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Children's science museum spectrUM moving to downtown Missoula

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Does making a ball move without touching it, dissecting a sheep brain, making slime or controlling an underwater robot sound fun?

All of those pursuits – and more – will be possible at spectrUM’s new, soon-to-open downtown Missoula location.

The interactive children’s science museum is set to open Aug. 23, with visitors welcome to catch sneak peeks during First Friday on Aug. 2 and several more times before the grand opening.

At the 218 Front St. location, families will be able to enjoy more of the best of what spectrUM has offered at its current location on the University of Montana campus, as well as new exhibits and activities made possible by the expanded space.

The new space will meet the high demand for spectrUM programs and help the museum meet its goal of inspiring kids to pursue higher education and perhaps careers in science, engineering, math or technology, said Holly Truitt, spectrUM’s director.

SpectrUM workers realized from the time the doors opened at UM in 2007 that a more accessible, larger location would be needed, Truitt said.

Grants, city support, private donations and a lot of community support have made the downtown location possible.

SpectrUM serves about 39,000 people a year. That number is expected to expand to at least 50,000 when the new space opens, Truitt said.

Providing engaging activities and places for kids to learn about science and math is crucial to the future and solving all manner of global issues – including the search for cures to diseases, said Michael Kavanaugh, director at the University of Montana’s neuroscience center.

“Those problems aren’t going to solve themselves. We have to get kids engaged,” Kavanaugh said.

The spectrUM activities and exhibits will do just that, as well as interest people of all ages, organizers hope.

“We want to bring experiences to the adult population in Missoula, too,” Kavanaugh said.


In the Brainzone, kids will be able to explore the world of neuroscience through a working lab, complete with fruit flies. The lab is the only one of its kind in a museum – worldwide.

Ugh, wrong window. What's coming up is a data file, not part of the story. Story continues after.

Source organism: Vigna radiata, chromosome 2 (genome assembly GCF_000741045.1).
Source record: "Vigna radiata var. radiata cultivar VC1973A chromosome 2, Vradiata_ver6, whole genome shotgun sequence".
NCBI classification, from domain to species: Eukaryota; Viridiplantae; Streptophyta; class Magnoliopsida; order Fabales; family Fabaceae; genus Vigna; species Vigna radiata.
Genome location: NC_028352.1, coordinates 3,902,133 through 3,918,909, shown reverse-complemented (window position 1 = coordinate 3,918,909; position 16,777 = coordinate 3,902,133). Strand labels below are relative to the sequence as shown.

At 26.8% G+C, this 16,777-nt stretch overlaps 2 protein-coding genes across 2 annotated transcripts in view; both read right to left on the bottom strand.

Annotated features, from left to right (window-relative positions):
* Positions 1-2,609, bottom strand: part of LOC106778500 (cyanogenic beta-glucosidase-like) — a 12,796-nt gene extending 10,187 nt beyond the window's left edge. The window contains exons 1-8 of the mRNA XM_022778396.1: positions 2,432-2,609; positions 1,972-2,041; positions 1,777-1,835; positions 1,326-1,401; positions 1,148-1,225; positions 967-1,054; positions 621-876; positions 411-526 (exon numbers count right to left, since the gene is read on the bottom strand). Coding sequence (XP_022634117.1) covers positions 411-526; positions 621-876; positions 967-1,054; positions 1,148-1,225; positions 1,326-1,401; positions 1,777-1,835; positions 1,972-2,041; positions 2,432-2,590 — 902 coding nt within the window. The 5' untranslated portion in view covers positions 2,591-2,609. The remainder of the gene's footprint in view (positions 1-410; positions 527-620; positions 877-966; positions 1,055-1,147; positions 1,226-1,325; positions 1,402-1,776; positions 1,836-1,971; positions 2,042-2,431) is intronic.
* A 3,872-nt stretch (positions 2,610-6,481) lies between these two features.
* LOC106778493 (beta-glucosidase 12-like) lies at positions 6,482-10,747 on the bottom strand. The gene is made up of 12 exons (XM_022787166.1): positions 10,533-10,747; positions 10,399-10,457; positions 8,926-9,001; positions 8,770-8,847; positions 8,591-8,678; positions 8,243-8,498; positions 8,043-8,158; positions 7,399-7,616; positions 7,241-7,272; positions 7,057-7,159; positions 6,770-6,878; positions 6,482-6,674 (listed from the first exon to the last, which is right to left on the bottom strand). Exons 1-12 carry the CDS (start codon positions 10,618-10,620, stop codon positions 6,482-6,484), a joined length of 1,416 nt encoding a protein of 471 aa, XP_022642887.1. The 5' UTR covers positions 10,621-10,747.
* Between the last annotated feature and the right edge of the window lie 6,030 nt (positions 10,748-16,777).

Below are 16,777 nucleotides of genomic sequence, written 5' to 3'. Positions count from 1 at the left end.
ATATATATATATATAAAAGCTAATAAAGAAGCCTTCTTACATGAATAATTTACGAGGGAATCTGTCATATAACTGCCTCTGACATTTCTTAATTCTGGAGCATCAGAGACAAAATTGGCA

Kids can learn about cutting-edge things such as optogenetics, through which light is used to activate different brain circuits, Kavanaugh said.

For a little competition, visitors can don a headset that will read their brain’s alpha waves and move a ball. Whoever concentrates better moves the ball faster and wins, said Jessie Herbert, the museum’s manager who also runs education programs.

They can do the same with a set of ears. If they concentrate enough, the ears will move wherever the kid wants them to. Kids won’t be able to see the movement unless they’re sitting in front of a mirror.

“But other people will know if you’re paying attention or not,” Herbert said, laughing.

Brain dissections also will take place in the neuroscience area, allowing kids to see neurons that glow when exposed to certain kinds of light, Kavanaugh said.

The next room holds several different stations, with a focus on large-river ecosystems in the middle.

The exhibits are place-centric and delve into what the Clark Fork River ecosystem looks like, both from Bonner to Brennan’s Wave and from Bonner to Kelly Island. Kids will be able to put in a dam at Bonner on one exhibit and experiment with how water impacts erosion in another.

They also will be able to use a flight station and learn about how radar can be used to research fish populations.


In one corner of the large, central room, an urban archaeology station geared toward early childhood development will entice young visitors to create their own cities. In another corner is the Digizone.

While the exhibits won’t change, kids can find a different hands-on activity daily at the Discovery Bench. Activities will include making slime, controlling aquatic robots, creating circuits, performing dissections, experimenting with liquid nitrogen and more.

The center’s multimedia classroom will be a hub for field trips, clubs and hands-on learning activities, and ensure kids have a place to learn even when they’re not in school.

“We love to say, ‘When school’s out, spectrUM’s in,’ ” Truitt said.

Community organizations that work to help kids and families will be able to use the room as a meeting space, she added.

Throughout the museum, kids will have face-to-face conversations with role models.

The role models range in age and profession from high school and college students to heads of departments at the University of Montana to community members.

Through the role models, kids will create a personal relationship with learning and will explore career paths they might not have thought about otherwise. They’ll be able to ask questions about what different careers are like and how best to break into them, Truitt said.

The interactions create long-term connections, Herbert said.

“Here in Missoula, you’ll meet them on the street,” she said.

The current, on-campus spectrUM location will be open for the last day on Aug. 10.

Hours at the new downtown location, beginning Aug. 23, will be 10 a.m. to 5 p.m. Tuesday through Saturday. Daily admission will remain at $3.50 for ages 4 and up, while the membership price will increase to $60. Memberships also are available for checkout at the Missoula Public Library.

For more information, go to

Reporter Alice Miller can be reached at 523-5251 or at

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